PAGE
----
No worries! A light coat of paint was applied to the transparent plastic. This solved the glare problem. But it blocked too much sunlight. And that killed the grass. The Astros finished 1965 playing on a field of dead grass, spray-painted green.

They installed "Chemical Grass" the next year, whose manufacturer (Monsanto) quickly renamed it "AstroTurf." Which I believe you are all familiar with. As you are its later competitor, "FieldTurf," supposedly more grass-like but having the drawback of looking like a carpet with mange. And you know about the domed stadiums that followed.

Oddly, it would be decades before the AstroDome's most influential innovation, luxury boxes, became a thing. The boxes started at $15 grand for the season, and had theme designs such as "Spanish Provano, Roman Holiday, and Bangkok," making them sound more like rooms at an adults-only hotel.

The Astros left in 2000. The building hosted its last event, a concert, in 2003. But it would be used again to house victims made homeless by Hurricane Katrina in 2005, leading some to make rather inappropriate remarks.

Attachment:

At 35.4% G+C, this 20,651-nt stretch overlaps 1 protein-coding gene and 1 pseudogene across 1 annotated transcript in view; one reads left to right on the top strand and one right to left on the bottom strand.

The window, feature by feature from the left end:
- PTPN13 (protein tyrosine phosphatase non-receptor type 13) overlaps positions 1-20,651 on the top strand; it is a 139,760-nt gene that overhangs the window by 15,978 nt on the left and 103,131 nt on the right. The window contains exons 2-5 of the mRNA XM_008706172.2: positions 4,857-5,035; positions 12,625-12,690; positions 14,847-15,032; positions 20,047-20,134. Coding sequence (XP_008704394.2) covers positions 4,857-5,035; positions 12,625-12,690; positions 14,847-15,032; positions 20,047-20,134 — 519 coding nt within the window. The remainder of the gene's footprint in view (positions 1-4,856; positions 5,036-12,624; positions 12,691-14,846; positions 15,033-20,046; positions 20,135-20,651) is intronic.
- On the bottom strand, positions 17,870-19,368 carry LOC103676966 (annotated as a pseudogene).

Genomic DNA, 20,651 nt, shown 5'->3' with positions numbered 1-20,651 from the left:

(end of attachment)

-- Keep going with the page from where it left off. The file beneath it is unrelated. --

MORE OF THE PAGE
It's still standing, though fire officials declared the sprinkler systems unsafe in 2008 and a few parts were removed in 2013. Engineers consider it structurally sound. Suggestions for further use have included amusement park, farmer's market, convention center, you name 'em. My favorite, with no chance of happening, is planetarium. Seems Houston doesn't want to let it go. Because, once upon a time, the future was amazing.

Two good videos I found. One's a trailer for an Astrodome documentary some fans are making; it's sentimental cheese, but I felt that way about the Metrodome. I'm embedding this newscast, which is also vastly cheesy yet has the same optimism for a new park as 1965. Hey, the organist has been replaced by a computer, and we'll all love the next 35 years at Enron Field!

Catch you later for the game thread, and catch ColossusOfRhode's piece on the Minneapolis Millerettes next Saturday!